2022 Kia Carnival Minivan Debuts With SUV Styling And Space For Eight
Formerly known as the Sedona, the fourth-generation Kia van may revitalize its category.
Kia is on a tear to rebrand itself as a purveyor of modern, stylish vehicles, both via a new logo and cohesive global naming strategy. We saw the latter with the debuts of the Optima-replacing Kia K5 last year, as well as the larger K8 sedan (don’t call it a Cadenza). However, the first new vehicle to receive the company’s new badge will be the 2022 Kia Carnival minivan, which arrives this year to replace the Sedona.
Adopting a name that Kia has used on its global-market minivans, the 2022 Carnival is targeting crossover shoppers even more intently than its predecessor with bolder styling that might help it steal a few customers who might otherwise find themselves in a two-wheel-drive Honda Pilot or Ford Explorer. Once in the bag, those shoppers should appreciate the van’s long list of standard active safety features, spacious seating for all three rows, and available second-row “lounge” bucket seats that look like they’re cribbed from a luxury coach.
Setting the 2022 Kia Carnival apart from its competitors – the Chrysler Pacifica and Voyager, Honda Odyssey, and Toyota Sienna – are unique styling elements that the company says make the van look taller, wider, and more versatile. The brand’s signature tiger-nose grille is revised slightly, with body-color inserts serving as the upper and lower notches. Meanwhile, LED headlights with zig-zag DRL accents recall the stylish Seltos small crossover, giving the front end an aggressive, cyber-chic appearance.
The hood still slopes downward in that distinctly vanlike way, though its leading edge now meets the grille to eliminate a fussy bodyline. Counteracting any frumpiness is the work of a horizontal accent line that runs between the thin head- and taillights, visually flattening the hood and disguising the sliding door channels along the way (other minivans put the door mechanisms on the lower edge of the rear quarter windows, which looks better).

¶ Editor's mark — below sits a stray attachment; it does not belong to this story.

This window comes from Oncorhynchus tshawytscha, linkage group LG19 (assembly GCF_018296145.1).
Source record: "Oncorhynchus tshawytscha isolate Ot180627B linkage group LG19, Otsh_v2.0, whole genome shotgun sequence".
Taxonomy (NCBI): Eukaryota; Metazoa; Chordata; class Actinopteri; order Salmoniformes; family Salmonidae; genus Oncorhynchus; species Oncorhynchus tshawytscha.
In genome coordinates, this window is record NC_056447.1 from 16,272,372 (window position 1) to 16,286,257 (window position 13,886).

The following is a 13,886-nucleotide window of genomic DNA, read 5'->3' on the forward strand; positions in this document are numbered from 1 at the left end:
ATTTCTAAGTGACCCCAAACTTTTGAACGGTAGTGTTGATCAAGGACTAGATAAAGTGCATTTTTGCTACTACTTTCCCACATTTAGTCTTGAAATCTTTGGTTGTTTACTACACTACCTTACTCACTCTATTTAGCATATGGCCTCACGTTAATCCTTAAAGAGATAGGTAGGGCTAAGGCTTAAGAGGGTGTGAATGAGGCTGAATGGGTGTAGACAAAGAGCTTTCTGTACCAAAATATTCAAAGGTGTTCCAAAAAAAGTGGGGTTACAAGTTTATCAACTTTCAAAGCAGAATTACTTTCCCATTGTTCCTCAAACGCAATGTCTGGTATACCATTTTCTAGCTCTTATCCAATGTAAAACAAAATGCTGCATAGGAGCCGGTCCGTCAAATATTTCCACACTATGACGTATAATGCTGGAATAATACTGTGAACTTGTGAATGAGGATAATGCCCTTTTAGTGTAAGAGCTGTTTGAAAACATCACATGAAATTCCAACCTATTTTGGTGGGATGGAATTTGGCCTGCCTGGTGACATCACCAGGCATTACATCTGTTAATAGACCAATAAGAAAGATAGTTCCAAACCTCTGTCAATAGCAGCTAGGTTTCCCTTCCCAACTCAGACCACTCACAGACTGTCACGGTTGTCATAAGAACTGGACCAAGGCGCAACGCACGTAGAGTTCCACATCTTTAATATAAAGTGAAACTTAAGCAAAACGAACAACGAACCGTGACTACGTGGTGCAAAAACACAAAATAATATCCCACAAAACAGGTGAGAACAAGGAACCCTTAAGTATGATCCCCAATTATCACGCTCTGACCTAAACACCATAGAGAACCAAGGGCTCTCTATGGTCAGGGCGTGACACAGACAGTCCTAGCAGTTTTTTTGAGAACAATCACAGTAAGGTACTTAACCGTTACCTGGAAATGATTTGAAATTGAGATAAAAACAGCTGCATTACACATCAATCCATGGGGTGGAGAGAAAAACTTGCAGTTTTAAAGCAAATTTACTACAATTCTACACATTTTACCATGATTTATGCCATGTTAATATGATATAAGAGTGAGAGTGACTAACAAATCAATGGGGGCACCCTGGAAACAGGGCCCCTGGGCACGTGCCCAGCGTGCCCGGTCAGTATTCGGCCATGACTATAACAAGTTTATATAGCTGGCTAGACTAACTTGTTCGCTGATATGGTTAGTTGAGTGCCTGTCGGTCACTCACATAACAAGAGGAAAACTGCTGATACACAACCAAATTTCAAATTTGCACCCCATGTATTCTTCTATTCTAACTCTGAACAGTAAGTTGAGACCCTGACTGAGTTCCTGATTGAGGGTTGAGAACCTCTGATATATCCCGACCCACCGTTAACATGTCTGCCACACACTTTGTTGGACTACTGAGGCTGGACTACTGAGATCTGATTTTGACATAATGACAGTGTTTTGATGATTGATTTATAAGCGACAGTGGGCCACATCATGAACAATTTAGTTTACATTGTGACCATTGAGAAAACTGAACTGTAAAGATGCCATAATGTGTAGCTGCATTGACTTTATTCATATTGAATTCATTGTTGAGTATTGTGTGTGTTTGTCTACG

Black A-, B-, and D-pillars give the roof a floating appearance, but this tired trend is updated with textured brightwork on the cantilevered C-pillar, giving the Carnival distinctive, premium styling. Instead of trimming the entire beltline in that aluminum-look material, it only stretches around the rear quarter and hatch glass. The baubles and thin, downturned LED taillights impart more than a little Lincoln Aviator in the van’s rear styling.
Inside, it’s textbook Kia, with a wide dashboard and lots of horizontal elements. An available digital instrument cluster and infotainment touchscreen, both measuring 12.3 inches, are useful updates over the old Sedona – conventional gauges and an 8.0-inch screen are standard. A broad center console does away with the useful front pass-through found in other vans, but it does add storage and crossover style. Meanwhile, this photo model’s distinctive two-tone colorway brings lots of visual flash, even in the second- and third-row seats.
In spite of Kia’s desire to steal SUV shoppers into the minivan fold, the Carnival arrives with only one powertrain option: a 3.5-liter V6 producing 290 horsepower and 262 pound-feet (216 kilowatts and 355 newton-meters), with power going only to the front wheels via an eight-speed automatic gearbox. The Toyota Sienna and Chrysler Pacifica offer all-wheel drive, and given Kia’s crossover-minivan predilections, we’d have maybe expected the same from the Carnival.